The old Stormont House of Commons and Senate were prorogued in March 1972. A referendum on the future status of Northern Ireland was held on 8 March 1973, which produced a huge majority (of those who voted) in favour of staying within the United Kingdom. The 1973 Assembly was elected on the basis of the British government's White Paper on the future of Northern Ireland, the basic concept being that the government could "no longer be solely based upon any single party, if that party draws its support and its elected representation virtually entirely from only one section of a divided community." The 78 members of the Assembly were the sum of the 52 members of the old Stormont House of Commons and the 26 members of the Senate; they were elected by proportional respresentation from the existing Westminster seats, or rather from the new boundaries that had been approved shortly after the 1970 Westminster election.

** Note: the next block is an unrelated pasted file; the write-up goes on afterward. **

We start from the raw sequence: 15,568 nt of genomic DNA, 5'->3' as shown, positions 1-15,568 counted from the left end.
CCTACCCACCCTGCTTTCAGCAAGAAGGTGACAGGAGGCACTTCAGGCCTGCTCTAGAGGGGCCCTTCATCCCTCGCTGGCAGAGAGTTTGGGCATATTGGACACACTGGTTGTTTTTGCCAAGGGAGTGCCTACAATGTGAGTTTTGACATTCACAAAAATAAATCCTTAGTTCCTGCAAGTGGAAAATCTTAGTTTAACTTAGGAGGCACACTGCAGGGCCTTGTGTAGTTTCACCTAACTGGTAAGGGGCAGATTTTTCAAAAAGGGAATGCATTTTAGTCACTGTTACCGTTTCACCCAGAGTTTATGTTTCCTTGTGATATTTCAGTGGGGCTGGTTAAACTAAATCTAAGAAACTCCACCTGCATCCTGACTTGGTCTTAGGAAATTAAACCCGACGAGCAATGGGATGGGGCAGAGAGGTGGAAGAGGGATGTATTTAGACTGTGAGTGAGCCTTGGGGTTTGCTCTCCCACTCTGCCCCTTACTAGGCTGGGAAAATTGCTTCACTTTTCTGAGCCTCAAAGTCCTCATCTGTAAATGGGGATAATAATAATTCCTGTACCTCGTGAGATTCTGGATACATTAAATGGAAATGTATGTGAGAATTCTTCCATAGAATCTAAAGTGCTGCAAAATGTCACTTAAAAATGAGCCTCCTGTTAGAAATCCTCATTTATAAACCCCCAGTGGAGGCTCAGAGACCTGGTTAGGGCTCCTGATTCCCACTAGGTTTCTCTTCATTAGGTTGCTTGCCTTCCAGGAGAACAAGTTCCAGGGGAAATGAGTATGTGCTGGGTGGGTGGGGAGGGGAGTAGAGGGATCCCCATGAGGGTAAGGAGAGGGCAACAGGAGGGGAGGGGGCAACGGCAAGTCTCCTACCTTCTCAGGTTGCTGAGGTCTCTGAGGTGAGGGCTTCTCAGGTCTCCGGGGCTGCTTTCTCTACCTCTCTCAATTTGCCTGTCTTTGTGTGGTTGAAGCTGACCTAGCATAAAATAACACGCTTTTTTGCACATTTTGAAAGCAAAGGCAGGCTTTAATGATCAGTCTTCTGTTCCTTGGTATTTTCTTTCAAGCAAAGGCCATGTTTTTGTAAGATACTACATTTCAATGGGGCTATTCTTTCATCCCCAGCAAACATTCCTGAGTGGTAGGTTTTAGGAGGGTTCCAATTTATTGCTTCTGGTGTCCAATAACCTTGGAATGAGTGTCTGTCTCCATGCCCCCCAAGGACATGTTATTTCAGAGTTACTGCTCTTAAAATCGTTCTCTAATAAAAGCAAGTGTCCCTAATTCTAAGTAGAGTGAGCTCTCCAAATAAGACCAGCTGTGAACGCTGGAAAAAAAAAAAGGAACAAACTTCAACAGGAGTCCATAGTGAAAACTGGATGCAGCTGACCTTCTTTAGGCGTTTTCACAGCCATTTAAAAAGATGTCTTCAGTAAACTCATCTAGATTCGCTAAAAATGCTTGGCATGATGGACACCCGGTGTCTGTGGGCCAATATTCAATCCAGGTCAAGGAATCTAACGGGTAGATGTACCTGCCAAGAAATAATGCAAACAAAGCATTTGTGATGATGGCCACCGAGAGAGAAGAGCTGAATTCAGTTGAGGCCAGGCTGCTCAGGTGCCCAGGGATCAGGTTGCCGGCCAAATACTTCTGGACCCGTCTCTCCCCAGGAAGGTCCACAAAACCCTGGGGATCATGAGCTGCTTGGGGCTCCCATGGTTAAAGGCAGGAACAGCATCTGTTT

The results gave former Northern Ireland Prime Minister Brian Faulkner's pro-White Paper wing of the UUP 24 seats, not quite a majority within Unionism whose other branches combined had 26 seats. Faulkner formed a coalition with the SDLP and Alliance Party which took office on 1 January 1974 and was overthrown by the Ulster Workers Council's general strike on 28 May. Direct rule from London then resumed for 26 years.
|UUP, pro-White Paper||182,696 votes||25.3%||24 seats|
|DUP||78,228 votes||10.8%||8 seats|
|UUP, anti-White Paper||76,094 votes||10.5%||7 seats|
|Vanguard||75,709 votes||11.5%||7 seats|